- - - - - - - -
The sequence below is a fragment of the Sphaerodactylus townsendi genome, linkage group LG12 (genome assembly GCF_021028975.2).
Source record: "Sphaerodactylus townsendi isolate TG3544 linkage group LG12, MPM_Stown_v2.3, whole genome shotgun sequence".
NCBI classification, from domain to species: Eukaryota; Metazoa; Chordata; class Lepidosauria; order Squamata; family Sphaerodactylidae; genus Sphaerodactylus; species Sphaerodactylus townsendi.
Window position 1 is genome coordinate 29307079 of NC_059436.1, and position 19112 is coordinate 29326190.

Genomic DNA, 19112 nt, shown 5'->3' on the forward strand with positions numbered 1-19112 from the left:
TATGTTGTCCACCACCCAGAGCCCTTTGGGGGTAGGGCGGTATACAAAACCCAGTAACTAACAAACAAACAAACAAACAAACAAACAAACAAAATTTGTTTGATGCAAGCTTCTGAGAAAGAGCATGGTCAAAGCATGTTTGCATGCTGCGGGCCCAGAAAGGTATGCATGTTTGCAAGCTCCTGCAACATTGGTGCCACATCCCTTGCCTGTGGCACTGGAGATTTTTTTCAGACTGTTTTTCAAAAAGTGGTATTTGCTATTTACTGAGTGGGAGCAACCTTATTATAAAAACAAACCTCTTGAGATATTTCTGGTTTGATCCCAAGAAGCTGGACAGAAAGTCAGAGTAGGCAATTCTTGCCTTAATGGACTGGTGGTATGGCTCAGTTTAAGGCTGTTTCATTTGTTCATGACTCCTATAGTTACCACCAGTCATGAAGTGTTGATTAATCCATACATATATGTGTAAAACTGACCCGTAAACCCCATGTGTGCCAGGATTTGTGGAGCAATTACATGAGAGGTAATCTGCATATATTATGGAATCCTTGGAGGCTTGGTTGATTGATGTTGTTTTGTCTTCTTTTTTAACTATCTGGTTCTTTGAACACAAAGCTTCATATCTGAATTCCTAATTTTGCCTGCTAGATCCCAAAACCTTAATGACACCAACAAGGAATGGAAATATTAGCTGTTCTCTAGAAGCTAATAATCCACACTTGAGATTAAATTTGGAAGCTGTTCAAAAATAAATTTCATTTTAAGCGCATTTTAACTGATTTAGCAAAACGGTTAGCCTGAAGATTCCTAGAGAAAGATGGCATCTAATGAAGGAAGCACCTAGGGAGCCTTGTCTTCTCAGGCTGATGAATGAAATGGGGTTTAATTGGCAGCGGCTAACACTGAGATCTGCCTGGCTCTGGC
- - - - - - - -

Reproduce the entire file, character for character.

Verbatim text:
The sequence below is a fragment of the Sphaerodactylus townsendi genome, linkage group LG12 (genome assembly GCF_021028975.2).
Source record: "Sphaerodactylus townsendi isolate TG3544 linkage group LG12, MPM_Stown_v2.3, whole genome shotgun sequence".
NCBI classification, from domain to species: Eukaryota; Metazoa; Chordata; class Lepidosauria; order Squamata; family Sphaerodactylidae; genus Sphaerodactylus; species Sphaerodactylus townsendi.
Window position 1 is genome coordinate 29307079 of NC_059436.1, and position 19112 is coordinate 29326190.

Genomic DNA, 19112 nt, shown 5'->3' on the forward strand with positions numbered 1-19112 from the left:
TATGTTGTCCACCACCCAGAGCCCTTTGGGGGTAGGGCGGTATACAAAACCCAGTAACTAACAAACAAACAAACAAACAAACAAACAAACAAAATTTGTTTGATGCAAGCTTCTGAGAAAGAGCATGGTCAAAGCATGTTTGCATGCTGCGGGCCCAGAAAGGTATGCATGTTTGCAAGCTCCTGCAACATTGGTGCCACATCCCTTGCCTGTGGCACTGGAGATTTTTTTCAGACTGTTTTTCAAAAAGTGGTATTTGCTATTTACTGAGTGGGAGCAACCTTATTATAAAAACAAACCTCTTGAGATATTTCTGGTTTGATCCCAAGAAGCTGGACAGAAAGTCAGAGTAGGCAATTCTTGCCTTAATGGACTGGTGGTATGGCTCAGTTTAAGGCTGTTTCATTTGTTCATGACTCCTATAGTTACCACCAGTCATGAAGTGTTGATTAATCCATACATATATGTGTAAAACTGACCCGTAAACCCCATGTGTGCCAGGATTTGTGGAGCAATTACATGAGAGGTAATCTGCATATATTATGGAATCCTTGGAGGCTTGGTTGATTGATGTTGTTTTGTCTTCTTTTTTAACTATCTGGTTCTTTGAACACAAAGCTTCATATCTGAATTCCTAATTTTGCCTGCTAGATCCCAAAACCTTAATGACACCAACAAGGAATGGAAATATTAGCTGTTCTCTAGAAGCTAATAATCCACACTTGAGATTAAATTTGGAAGCTGTTCAAAAATAAATTTCATTTTAAGCGCATTTTAACTGATTTAGCAAAACGGTTAGCCTGAAGATTCCTAGAGAAAGATGGCATCTAATGAAGGAAGCACCTAGGGAGCCTTGTCTTCTCAGGCTGATGAATGAAATGGGGTTTAATTGGCAGCGGCTAACACTGAGATCTGCCTGGCTCTGGC